On Suffering

My two sisters Linda and Patricia died of spina bifida, a disease that nowadays is treatable. My family being a stoic Irish Catholic one, I did not learn of their existence until I was 5 and found their names in the family Bible. Thus began a lifelong quest to make sense of senseless pain. I have yet to find an answer to the outcry of why.

The why question first of all challenges our image of God. As Annie Dillard says “If God does not cause everything that happens, does God cause anything that happens? Is God completely out of the loop?” (For the Time Being, p.167). Good question. Perhaps it is as George Burns as God says in the film Oh God “I worry about the Big Picture and leave the details to you.”

In his classic book, Rabbi Harold Kushner suggests that indeed God does not cause certain bad things. They just happen. But God, according to Kushner, is there for comfort. Anne Lamott would agree “God isn’t there to take away our suffering or the pain but to fill it with his or her presence.” (Travelling Mercies, p. 241).

Finally, we have Job. I love the book of Job! He was a good and decent man subjected to all kinds of horrors because of a bet. At the beginning of that book, Satan bets God that Job’s faith will crumble in the face of adversity. God accepts the bet and lets Satan wreak havoc in Job’s life.

Job, however, doesn’t take things lying down. He gets angry. Real angry. He demands that God explain Himself. And God shows up! Granted, God puts Job in his place but never punishes Job for being angry!

My work presents me with a steady flow of good people experiencing bad things. Parents who lost children. Young adults facing terminal illness. Soldiers exposed to horrors no human should ever witness. It’s a long list. As such, if my faith will survive, I need Job’s God, one with whom I can argue. Some of warned me that I shouldn’t question God but, for me, that questioning keeps my faith alive. William Safire, writing about Job, puts it best: “You may or may not find the answer by demanding to know, but you will never find the answer by fearing to ask.” (The First Dissident, p. 88)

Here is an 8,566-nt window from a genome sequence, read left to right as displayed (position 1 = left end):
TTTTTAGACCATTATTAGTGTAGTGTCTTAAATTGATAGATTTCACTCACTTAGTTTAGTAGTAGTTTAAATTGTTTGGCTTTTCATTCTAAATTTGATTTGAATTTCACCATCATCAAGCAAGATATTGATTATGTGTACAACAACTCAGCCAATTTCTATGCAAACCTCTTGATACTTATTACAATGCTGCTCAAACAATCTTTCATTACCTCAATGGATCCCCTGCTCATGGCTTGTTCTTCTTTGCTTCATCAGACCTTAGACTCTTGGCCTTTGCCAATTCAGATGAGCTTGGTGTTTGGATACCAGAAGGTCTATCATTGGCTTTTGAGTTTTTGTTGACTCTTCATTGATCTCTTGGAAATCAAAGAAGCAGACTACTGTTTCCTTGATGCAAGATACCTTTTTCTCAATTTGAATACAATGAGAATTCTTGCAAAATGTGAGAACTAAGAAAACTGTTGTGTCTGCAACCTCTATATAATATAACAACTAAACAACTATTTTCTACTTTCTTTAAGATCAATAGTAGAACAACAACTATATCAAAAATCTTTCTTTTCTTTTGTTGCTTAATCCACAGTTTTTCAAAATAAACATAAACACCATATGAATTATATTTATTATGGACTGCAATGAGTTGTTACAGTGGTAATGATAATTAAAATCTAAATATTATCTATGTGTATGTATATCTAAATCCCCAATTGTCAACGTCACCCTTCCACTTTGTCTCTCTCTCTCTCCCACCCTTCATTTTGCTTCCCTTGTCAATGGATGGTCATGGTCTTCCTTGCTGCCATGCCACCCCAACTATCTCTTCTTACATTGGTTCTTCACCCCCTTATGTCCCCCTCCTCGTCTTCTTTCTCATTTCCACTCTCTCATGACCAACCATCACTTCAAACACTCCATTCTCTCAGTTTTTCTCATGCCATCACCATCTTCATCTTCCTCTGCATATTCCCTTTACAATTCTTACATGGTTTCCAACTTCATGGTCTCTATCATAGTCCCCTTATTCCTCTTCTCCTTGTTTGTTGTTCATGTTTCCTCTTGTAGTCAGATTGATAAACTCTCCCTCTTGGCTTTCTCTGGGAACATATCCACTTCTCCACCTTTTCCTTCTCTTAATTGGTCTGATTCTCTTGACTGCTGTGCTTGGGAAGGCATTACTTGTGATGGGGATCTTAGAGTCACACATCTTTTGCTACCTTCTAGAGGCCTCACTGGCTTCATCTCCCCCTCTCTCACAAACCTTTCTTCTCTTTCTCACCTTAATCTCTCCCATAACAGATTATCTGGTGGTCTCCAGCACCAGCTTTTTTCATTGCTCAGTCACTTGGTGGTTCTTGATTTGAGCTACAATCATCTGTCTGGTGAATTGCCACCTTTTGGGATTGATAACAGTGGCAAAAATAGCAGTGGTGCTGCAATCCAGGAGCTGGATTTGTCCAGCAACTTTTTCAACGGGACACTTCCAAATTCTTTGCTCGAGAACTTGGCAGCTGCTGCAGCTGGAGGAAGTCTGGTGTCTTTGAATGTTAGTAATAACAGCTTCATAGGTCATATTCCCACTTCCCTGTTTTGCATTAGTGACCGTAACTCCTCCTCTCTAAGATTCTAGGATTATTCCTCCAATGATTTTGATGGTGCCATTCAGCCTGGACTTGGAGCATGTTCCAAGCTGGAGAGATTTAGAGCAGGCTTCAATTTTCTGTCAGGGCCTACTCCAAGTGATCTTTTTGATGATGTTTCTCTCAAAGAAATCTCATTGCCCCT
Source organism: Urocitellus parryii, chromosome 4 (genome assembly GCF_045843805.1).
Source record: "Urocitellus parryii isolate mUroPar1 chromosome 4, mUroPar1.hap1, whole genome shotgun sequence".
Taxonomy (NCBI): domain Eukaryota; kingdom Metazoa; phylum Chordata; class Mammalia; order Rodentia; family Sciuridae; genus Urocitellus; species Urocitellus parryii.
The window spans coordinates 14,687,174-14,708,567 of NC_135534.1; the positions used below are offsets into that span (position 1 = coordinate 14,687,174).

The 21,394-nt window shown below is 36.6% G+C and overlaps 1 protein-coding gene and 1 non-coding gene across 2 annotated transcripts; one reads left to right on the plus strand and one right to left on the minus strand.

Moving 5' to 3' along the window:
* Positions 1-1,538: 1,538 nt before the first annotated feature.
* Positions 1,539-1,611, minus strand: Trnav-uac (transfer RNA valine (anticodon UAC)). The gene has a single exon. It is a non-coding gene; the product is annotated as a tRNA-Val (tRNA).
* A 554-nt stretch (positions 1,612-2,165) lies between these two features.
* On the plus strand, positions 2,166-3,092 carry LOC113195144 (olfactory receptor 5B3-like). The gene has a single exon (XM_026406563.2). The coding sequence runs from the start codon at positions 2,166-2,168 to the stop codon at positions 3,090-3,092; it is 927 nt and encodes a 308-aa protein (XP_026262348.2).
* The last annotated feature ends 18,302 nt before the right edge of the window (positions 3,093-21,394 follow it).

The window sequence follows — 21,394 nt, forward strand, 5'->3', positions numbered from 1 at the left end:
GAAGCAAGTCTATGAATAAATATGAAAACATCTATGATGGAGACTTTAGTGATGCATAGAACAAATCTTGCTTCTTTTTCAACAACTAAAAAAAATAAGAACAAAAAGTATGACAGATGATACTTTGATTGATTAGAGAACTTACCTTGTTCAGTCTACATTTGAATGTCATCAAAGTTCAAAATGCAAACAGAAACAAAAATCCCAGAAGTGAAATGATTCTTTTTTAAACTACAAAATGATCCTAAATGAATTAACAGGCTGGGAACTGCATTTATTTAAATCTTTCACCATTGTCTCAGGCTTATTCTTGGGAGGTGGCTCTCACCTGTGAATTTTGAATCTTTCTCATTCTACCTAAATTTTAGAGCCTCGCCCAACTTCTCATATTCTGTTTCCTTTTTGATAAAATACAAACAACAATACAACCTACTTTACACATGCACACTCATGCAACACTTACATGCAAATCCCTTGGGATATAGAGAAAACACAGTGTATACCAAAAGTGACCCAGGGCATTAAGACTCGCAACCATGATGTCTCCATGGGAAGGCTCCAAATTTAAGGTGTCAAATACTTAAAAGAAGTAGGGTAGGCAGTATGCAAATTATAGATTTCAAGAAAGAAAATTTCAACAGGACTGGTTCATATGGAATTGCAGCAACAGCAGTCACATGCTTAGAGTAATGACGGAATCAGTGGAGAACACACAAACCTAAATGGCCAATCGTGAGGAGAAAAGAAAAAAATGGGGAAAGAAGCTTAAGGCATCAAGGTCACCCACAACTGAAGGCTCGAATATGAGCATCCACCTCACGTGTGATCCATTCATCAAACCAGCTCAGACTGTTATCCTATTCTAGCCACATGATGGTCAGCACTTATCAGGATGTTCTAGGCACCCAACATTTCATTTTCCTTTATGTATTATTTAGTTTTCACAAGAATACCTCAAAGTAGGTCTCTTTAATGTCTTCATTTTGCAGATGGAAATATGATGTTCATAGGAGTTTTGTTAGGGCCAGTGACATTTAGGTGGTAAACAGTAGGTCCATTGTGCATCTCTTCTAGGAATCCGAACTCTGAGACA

Reflection: What is your response to the question “Why do bad things happen to good people?”

Further Reading: Harold Kushner When Bad Things Happen to Good People; Book of Job, The Bible

Further viewing: Oh God! starring George Burns and John Denver

 

About richp45198

I am a clinical psychologist and have an abiding interest in matters spiritual.
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3 Responses to On Suffering

  1. Nicole says:

    Thank you again for giving me a moment to stop and reflect during my busy day. Your posts really bring me a lot of peace and reflective time.

    Like

  2. Rose Mathews says:

    Why do bad things happen to good people? Because shit happens and good people just happen to be there. Why do bad things happen to good people? Because Eve chose to eat the apple and Adam followed. Why do bad things happen to good people? I really don’t know except that I would rather take my hell & sufferings here on earth and have the greater glory later. I consider myself a good person, I don’t know if anyone else does, but I do. I try really hard to be “good” as my early catechism taught me. I do believe that God does not give us more than we can handle SO God must think I a lot of me because these past 16 months have been HELL. Why do bad things happen to good people? Because shit happens but good people who have strong faith keep on trucking, just like Job.

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  3. Cornelia says:

    Wow! Wonderful-Yes your essay hits my emotional core. Makes me think of the “why” for things that have happened in my life. Beautiful job.

    Like

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